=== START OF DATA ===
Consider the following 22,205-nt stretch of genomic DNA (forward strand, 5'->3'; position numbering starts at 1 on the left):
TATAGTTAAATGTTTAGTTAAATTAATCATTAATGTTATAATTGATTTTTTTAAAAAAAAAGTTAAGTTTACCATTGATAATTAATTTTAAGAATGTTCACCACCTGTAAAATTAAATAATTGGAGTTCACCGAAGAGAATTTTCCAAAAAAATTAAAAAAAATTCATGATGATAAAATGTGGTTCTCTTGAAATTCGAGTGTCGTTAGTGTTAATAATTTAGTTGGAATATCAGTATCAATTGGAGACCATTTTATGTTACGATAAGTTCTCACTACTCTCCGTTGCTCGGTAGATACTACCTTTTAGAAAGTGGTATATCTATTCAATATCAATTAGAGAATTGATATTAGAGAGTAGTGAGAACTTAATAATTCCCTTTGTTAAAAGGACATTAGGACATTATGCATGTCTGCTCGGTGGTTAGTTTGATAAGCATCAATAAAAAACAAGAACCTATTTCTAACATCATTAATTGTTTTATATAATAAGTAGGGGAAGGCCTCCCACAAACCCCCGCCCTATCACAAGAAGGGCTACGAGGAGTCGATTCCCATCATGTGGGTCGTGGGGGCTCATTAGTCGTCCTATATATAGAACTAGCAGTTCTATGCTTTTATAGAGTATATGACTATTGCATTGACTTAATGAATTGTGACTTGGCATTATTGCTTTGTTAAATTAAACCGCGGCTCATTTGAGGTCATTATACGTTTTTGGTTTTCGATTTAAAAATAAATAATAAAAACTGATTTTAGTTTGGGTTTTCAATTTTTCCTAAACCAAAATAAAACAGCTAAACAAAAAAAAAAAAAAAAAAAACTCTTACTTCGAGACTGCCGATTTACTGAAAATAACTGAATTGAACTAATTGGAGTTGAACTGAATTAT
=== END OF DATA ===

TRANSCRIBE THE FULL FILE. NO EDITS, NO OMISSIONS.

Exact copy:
Consider the following 22,205-nt stretch of genomic DNA (forward strand, 5'->3'; position numbering starts at 1 on the left):
TATAGTTAAATGTTTAGTTAAATTAATCATTAATGTTATAATTGATTTTTTTAAAAAAAAAGTTAAGTTTACCATTGATAATTAATTTTAAGAATGTTCACCACCTGTAAAATTAAATAATTGGAGTTCACCGAAGAGAATTTTCCAAAAAAATTAAAAAAAATTCATGATGATAAAATGTGGTTCTCTTGAAATTCGAGTGTCGTTAGTGTTAATAATTTAGTTGGAATATCAGTATCAATTGGAGACCATTTTATGTTACGATAAGTTCTCACTACTCTCCGTTGCTCGGTAGATACTACCTTTTAGAAAGTGGTATATCTATTCAATATCAATTAGAGAATTGATATTAGAGAGTAGTGAGAACTTAATAATTCCCTTTGTTAAAAGGACATTAGGACATTATGCATGTCTGCTCGGTGGTTAGTTTGATAAGCATCAATAAAAAACAAGAACCTATTTCTAACATCATTAATTGTTTTATATAATAAGTAGGGGAAGGCCTCCCACAAACCCCCGCCCTATCACAAGAAGGGCTACGAGGAGTCGATTCCCATCATGTGGGTCGTGGGGGCTCATTAGTCGTCCTATATATAGAACTAGCAGTTCTATGCTTTTATAGAGTATATGACTATTGCATTGACTTAATGAATTGTGACTTGGCATTATTGCTTTGTTAAATTAAACCGCGGCTCATTTGAGGTCATTATACGTTTTTGGTTTTCGATTTAAAAATAAATAATAAAAACTGATTTTAGTTTGGGTTTTCAATTTTTCCTAAACCAAAATAAAACAGCTAAACAAAAAAAAAAAAAAAAAAAACTCTTACTTCGAGACTGCCGATTTACTGAAAATAACTGAATTGAACTAATTGGAGTTGAACTGAATTAT